Only God Forgives: Refn-Gosling Teaming

First comes first: “Only God Forgives” was one of the worst titles in competition at this year’s Cannes Film Fest. The film was booed at its first press screening!

Eyebrows were raised about the inclusion of the senselessly violent film, which stars Ryan Gosling. What was it doing there? Were there irrelevant pressures to place it in the festival’s most prestigious series?

In 2011, the gifted filmmaker Nicolas Winding Refn won the Best Director Prize at the Cannes Film Fest for “Drive,” a stylish and moody noir crimer starring Ryan Gosling.

The Bangkok-set crime drama centers on Gosling, who plays Julian, an American fugitive from justice, living in Thailand, where he runs a boxing club in Bangkok as a front for his drug business.

Julian’s mother, the head of a vast criminal organization, arrives from the U.S. to collect the body of her favorite son, Billy. Julian’s brother has just been killed after having savagely murdered a young prostitute. Crazy with rage and thirsty for vengeance she demands the heads of the murderers from Julian.

However, first, Julian must confront Chang, a mysterious retired policeman, and figurehead of a divine justice, who has resolved to scourge the corrupt underworld of brothels and fight clubs.

Unfortunately, the attempts to fuse a sleazy, graphically violent genre flick with the sensibility of a European art film does not work, calling attention to the limitations of each approach, instead of taking the best elements of both strategies, as it did in “Drive,” which is a good but not great picture.

“Only God Forgives” began as a normal fight movie, but, according to the director, “it developed into the idea of creating your own world—sort of a dream world next to reality.” Which led to shooting the whole film at night, to create this sort of dream feel.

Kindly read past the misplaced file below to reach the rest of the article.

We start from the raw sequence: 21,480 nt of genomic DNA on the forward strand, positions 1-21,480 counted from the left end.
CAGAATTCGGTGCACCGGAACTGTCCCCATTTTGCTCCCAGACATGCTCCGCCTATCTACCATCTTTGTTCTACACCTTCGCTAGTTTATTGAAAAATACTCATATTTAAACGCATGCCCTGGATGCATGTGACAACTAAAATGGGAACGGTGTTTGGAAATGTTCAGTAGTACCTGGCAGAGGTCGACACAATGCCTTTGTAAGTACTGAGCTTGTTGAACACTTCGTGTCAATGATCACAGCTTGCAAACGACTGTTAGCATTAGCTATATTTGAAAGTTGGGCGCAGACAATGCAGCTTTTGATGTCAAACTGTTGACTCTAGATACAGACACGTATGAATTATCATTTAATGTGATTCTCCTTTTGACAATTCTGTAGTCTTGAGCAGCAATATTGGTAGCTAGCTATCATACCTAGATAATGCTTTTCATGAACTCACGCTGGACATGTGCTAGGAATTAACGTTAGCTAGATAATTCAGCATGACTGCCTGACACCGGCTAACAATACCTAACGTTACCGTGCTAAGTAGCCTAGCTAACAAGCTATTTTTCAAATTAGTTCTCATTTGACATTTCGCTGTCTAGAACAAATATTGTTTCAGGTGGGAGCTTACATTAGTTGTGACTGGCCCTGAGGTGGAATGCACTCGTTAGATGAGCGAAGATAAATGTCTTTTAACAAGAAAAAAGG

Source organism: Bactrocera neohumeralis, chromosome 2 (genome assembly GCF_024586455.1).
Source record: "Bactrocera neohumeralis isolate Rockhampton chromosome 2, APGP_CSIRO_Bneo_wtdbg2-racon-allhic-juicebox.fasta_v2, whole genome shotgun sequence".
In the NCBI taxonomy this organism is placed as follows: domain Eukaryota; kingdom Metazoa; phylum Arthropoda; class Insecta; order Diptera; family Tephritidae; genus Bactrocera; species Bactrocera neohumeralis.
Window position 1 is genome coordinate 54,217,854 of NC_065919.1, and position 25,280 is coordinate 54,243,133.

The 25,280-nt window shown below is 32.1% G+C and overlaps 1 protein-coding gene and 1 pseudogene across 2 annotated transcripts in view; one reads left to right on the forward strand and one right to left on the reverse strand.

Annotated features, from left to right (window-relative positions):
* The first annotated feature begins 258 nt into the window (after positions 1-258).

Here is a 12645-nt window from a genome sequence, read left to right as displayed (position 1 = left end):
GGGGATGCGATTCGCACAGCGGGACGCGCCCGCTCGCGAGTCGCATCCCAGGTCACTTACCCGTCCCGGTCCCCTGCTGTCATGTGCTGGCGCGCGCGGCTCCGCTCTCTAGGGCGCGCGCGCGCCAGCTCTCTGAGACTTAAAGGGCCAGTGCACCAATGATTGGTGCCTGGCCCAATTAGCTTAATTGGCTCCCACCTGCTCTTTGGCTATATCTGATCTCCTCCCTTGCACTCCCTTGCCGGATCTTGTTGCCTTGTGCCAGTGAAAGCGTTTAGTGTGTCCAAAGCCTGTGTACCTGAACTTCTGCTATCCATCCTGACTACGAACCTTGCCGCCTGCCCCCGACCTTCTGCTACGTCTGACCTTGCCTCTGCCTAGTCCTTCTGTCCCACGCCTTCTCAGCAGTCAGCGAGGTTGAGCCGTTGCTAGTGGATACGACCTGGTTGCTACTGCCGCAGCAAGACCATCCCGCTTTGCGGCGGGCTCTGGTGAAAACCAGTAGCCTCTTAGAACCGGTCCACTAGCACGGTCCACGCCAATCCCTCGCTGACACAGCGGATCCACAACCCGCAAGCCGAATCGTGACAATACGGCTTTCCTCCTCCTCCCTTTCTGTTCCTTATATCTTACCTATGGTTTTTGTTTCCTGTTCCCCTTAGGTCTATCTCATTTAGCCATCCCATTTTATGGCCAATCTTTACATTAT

The film was shot in chronological order, following Gosling’s journey from start to finish. Some of the themes derived from events that happened when the director and his cast in Bangkok, like the addition of ghosts and spirits to the more realistically grounded tale.

Sharply uneven in dramatic and emotional involvement, “Only God Forgives” goes from being a pretentious spiritual film to a schlocky flick, and seldom finds the right tone for what’s essentially a very simple and predictable tale.

Gosling is one of our most handsome and talented actors and so I don’t think that “Only God Forgives” would damage his career in the long run. Ultimately, it’s a minor work, a footnote in what is already a distinguished career.

I don’t blame Gosling for choosing not to do the red carpet or attend the official premiere of his movie in Cannes.